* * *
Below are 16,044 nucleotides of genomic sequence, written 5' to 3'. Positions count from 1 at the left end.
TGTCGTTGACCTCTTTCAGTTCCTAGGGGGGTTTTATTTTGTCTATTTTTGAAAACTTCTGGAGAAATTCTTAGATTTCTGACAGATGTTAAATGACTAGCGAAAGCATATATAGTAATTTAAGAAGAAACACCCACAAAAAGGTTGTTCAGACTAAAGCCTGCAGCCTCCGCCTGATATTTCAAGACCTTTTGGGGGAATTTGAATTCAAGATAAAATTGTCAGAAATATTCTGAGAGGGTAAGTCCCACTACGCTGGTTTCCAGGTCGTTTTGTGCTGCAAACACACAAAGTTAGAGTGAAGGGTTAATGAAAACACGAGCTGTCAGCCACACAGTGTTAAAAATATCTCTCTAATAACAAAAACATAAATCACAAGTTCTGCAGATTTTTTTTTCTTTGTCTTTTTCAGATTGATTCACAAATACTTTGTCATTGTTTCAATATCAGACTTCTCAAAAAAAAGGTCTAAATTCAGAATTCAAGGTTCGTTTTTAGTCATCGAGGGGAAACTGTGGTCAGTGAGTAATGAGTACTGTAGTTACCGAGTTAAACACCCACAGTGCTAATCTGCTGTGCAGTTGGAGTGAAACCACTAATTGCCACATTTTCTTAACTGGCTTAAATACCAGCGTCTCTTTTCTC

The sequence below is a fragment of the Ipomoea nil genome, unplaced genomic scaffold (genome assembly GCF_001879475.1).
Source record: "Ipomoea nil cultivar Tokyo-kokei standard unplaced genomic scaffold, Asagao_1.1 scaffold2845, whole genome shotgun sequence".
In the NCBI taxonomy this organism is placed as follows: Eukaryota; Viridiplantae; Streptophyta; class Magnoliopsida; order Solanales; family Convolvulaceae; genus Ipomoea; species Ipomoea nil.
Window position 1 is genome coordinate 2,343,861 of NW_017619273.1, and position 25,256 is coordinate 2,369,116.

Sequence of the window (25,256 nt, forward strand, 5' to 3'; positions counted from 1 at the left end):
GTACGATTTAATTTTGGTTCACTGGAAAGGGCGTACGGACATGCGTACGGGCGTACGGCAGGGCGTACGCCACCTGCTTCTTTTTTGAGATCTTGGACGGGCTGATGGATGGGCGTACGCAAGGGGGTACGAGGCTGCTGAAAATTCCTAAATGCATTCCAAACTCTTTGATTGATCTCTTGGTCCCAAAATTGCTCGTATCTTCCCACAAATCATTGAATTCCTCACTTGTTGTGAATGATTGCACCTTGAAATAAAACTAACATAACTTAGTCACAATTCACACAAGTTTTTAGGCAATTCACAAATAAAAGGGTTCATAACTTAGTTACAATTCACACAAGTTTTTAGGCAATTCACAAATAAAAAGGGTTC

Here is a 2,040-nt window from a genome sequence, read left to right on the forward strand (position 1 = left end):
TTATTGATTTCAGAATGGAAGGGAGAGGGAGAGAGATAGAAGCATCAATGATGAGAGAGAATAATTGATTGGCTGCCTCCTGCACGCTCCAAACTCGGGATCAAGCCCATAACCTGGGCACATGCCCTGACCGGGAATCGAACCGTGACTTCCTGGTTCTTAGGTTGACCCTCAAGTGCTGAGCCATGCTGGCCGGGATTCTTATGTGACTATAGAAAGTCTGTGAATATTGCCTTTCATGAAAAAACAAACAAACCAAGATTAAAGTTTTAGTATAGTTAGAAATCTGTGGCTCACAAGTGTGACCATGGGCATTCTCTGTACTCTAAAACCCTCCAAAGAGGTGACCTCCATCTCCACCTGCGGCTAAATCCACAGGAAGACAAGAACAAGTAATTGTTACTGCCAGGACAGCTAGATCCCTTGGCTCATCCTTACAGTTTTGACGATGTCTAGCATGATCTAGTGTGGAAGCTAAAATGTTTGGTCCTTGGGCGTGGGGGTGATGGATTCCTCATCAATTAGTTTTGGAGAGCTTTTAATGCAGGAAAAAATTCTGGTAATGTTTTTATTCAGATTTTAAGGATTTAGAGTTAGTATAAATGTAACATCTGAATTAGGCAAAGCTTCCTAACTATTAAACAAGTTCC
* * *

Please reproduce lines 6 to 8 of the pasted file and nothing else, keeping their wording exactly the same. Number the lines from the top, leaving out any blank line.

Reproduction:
Window position 1 is genome coordinate 2,343,861 of NW_017619273.1, and position 25,256 is coordinate 2,369,116.

Sequence of the window (25,256 nt, forward strand, 5' to 3'; positions counted from 1 at the left end):
GTACGATTTAATTTTGGTTCACTGGAAAGGGCGTACGGACATGCGTACGGGCGTACGGCAGGGCGTACGCCACCTGCTTCTTTTTTGAGATCTTGGACGGGCTGATGGATGGGCGTACGCAAGGGGGTACGAGGCTGCTGAAAATTCCTAAATGCATTCCAAACTCTTTGATTGATCTCTTGGTCCCAAAATTGCTCGTATCTTCCCACAAATCATTGAATTCCTCACTTGTTGTGAATGATTGCACCTTGAAATAAAACTAACATAACTTAGTCACAATTCACACAAGTTTTTAGGCAATTCACAAATAAAAGGGTTCATAACTTAGTTACAATTCACACAAGTTTTTAGGCAATTCACAAATAAAAAGGGTTC